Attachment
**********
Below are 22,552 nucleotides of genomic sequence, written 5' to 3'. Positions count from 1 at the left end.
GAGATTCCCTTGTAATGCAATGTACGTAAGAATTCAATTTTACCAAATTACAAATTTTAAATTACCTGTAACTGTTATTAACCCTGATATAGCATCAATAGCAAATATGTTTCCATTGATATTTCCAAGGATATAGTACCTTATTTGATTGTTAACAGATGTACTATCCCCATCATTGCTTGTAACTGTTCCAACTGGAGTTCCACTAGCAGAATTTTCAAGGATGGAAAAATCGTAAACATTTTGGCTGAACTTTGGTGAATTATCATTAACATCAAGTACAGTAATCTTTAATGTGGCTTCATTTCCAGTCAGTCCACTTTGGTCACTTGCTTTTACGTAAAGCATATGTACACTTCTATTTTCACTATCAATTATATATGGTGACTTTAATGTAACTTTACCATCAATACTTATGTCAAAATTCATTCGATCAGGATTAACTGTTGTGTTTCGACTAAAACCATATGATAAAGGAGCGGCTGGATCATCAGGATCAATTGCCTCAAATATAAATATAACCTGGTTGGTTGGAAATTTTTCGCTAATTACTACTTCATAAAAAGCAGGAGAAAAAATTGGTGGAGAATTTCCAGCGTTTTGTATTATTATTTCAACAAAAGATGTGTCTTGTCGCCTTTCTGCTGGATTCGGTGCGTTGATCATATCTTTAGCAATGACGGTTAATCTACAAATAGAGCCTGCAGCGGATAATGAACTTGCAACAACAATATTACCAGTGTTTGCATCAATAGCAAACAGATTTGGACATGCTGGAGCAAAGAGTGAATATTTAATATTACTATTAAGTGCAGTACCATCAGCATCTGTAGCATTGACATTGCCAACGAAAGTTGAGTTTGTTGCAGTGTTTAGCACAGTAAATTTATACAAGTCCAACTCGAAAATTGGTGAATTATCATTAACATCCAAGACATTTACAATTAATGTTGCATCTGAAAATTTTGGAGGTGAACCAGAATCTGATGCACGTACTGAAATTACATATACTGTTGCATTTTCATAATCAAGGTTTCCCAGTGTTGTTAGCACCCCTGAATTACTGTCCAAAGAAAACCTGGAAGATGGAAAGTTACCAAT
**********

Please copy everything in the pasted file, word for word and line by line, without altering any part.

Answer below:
Below are 22,552 nucleotides of genomic sequence, written 5' to 3'. Positions count from 1 at the left end.
GAGATTCCCTTGTAATGCAATGTACGTAAGAATTCAATTTTACCAAATTACAAATTTTAAATTACCTGTAACTGTTATTAACCCTGATATAGCATCAATAGCAAATATGTTTCCATTGATATTTCCAAGGATATAGTACCTTATTTGATTGTTAACAGATGTACTATCCCCATCATTGCTTGTAACTGTTCCAACTGGAGTTCCACTAGCAGAATTTTCAAGGATGGAAAAATCGTAAACATTTTGGCTGAACTTTGGTGAATTATCATTAACATCAAGTACAGTAATCTTTAATGTGGCTTCATTTCCAGTCAGTCCACTTTGGTCACTTGCTTTTACGTAAAGCATATGTACACTTCTATTTTCACTATCAATTATATATGGTGACTTTAATGTAACTTTACCATCAATACTTATGTCAAAATTCATTCGATCAGGATTAACTGTTGTGTTTCGACTAAAACCATATGATAAAGGAGCGGCTGGATCATCAGGATCAATTGCCTCAAATATAAATATAACCTGGTTGGTTGGAAATTTTTCGCTAATTACTACTTCATAAAAAGCAGGAGAAAAAATTGGTGGAGAATTTCCAGCGTTTTGTATTATTATTTCAACAAAAGATGTGTCTTGTCGCCTTTCTGCTGGATTCGGTGCGTTGATCATATCTTTAGCAATGACGGTTAATCTACAAATAGAGCCTGCAGCGGATAATGAACTTGCAACAACAATATTACCAGTGTTTGCATCAATAGCAAACAGATTTGGACATGCTGGAGCAAAGAGTGAATATTTAATATTACTATTAAGTGCAGTACCATCAGCATCTGTAGCATTGACATTGCCAACGAAAGTTGAGTTTGTTGCAGTGTTTAGCACAGTAAATTTATACAAGTCCAACTCGAAAATTGGTGAATTATCATTAACATCCAAGACATTTACAATTAATGTTGCATCTGAAAATTTTGGAGGTGAACCAGAATCTGATGCACGTACTGAAATTACATATACTGTTGCATTTTCATAATCAAGGTTTCCCAGTGTTGTTAGCACCCCTGAATTACTGTCCAAAGAAAACCTGGAAGATGGAAAGTTACCAAT